The study data includes 33,497 U.S. women ages 35-74 participating in the Sister Study, a study led by the National Institute of Environmental Health Sciences (NIEHS), part of NIH, that seeks to identify risk factors for breast cancer and other health conditions. The women were followed for almost 11 years and during that time 378 uterine cancer cases were diagnosed.
The researchers found that women who reported frequent use of hair straightening products, defined as more than four times in the previous year, were more than twice as likely to go on to develop uterine cancer compared to those who did not use the products.
“We estimated that 1.64% of women who never used hair straighteners would go on to develop uterine cancer by the age of 70; but for frequent users, that risk goes up to 4.05%,” said Alexandra White, Ph.D., head of the NIEHS Environment and Cancer Epidemiology group and lead author on the new study. “This doubling rate is concerning. However, it is important to put this information into context - uterine cancer is a relatively rare type of cancer.”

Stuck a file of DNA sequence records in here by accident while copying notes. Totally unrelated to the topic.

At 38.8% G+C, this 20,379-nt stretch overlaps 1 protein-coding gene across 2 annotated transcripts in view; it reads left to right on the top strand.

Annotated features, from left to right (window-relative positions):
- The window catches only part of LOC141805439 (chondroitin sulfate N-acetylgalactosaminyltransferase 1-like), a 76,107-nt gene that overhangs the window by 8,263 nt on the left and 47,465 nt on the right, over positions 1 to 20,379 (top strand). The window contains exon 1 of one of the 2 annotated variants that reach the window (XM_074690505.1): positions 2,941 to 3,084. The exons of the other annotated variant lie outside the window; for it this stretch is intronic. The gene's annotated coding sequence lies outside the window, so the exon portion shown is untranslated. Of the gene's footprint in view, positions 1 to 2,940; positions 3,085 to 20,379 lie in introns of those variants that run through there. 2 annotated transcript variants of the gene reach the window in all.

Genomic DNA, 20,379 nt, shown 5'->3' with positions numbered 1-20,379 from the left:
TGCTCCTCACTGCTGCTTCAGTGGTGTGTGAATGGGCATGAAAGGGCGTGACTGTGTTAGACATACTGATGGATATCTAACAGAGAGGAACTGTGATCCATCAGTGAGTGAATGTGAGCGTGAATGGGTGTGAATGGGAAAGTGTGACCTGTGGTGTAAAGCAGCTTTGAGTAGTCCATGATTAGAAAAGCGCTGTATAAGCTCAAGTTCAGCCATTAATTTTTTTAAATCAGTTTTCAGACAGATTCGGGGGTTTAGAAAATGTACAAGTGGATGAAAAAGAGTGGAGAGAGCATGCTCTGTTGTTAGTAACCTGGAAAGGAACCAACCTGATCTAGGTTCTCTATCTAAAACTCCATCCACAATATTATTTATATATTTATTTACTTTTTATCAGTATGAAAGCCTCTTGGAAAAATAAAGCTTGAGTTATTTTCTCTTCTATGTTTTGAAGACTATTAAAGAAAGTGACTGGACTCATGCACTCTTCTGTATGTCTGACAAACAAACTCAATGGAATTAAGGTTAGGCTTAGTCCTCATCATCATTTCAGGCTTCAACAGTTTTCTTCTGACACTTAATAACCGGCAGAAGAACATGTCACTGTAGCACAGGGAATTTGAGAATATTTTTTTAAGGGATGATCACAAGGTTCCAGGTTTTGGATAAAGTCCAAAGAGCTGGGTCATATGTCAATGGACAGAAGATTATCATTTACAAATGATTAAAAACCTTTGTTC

NIH scientists shed light on how genetic architecture determines gene expression, tissue-specific function, and disease phenotype in blinding diseases
National Eye Institute researchers mapped the organization of human retinal cell chromatin, the fibers that package 3 billion nucleotide-long DNA molecules into compact structures that fit into chromosomes within each cell’s nucleus. The resulting comprehensive gene regulatory network provides insights into regulation of gene expression in general, and in retinal function, in both rare and common eye diseases. The study published in Nature Communications.
“This is the first detailed integration of retinal regulatory genome topology with genetic variants associated with age-related macular degeneration (AMD) and glaucoma, two leading causes of vision loss and blindness,” said the study’s lead investigator, Anand Swaroop, Ph.D., senior investigator and chief of the Neurobiology Neurodegeneration and Repair Laboratory at the NEI, part of the National Institutes of Health.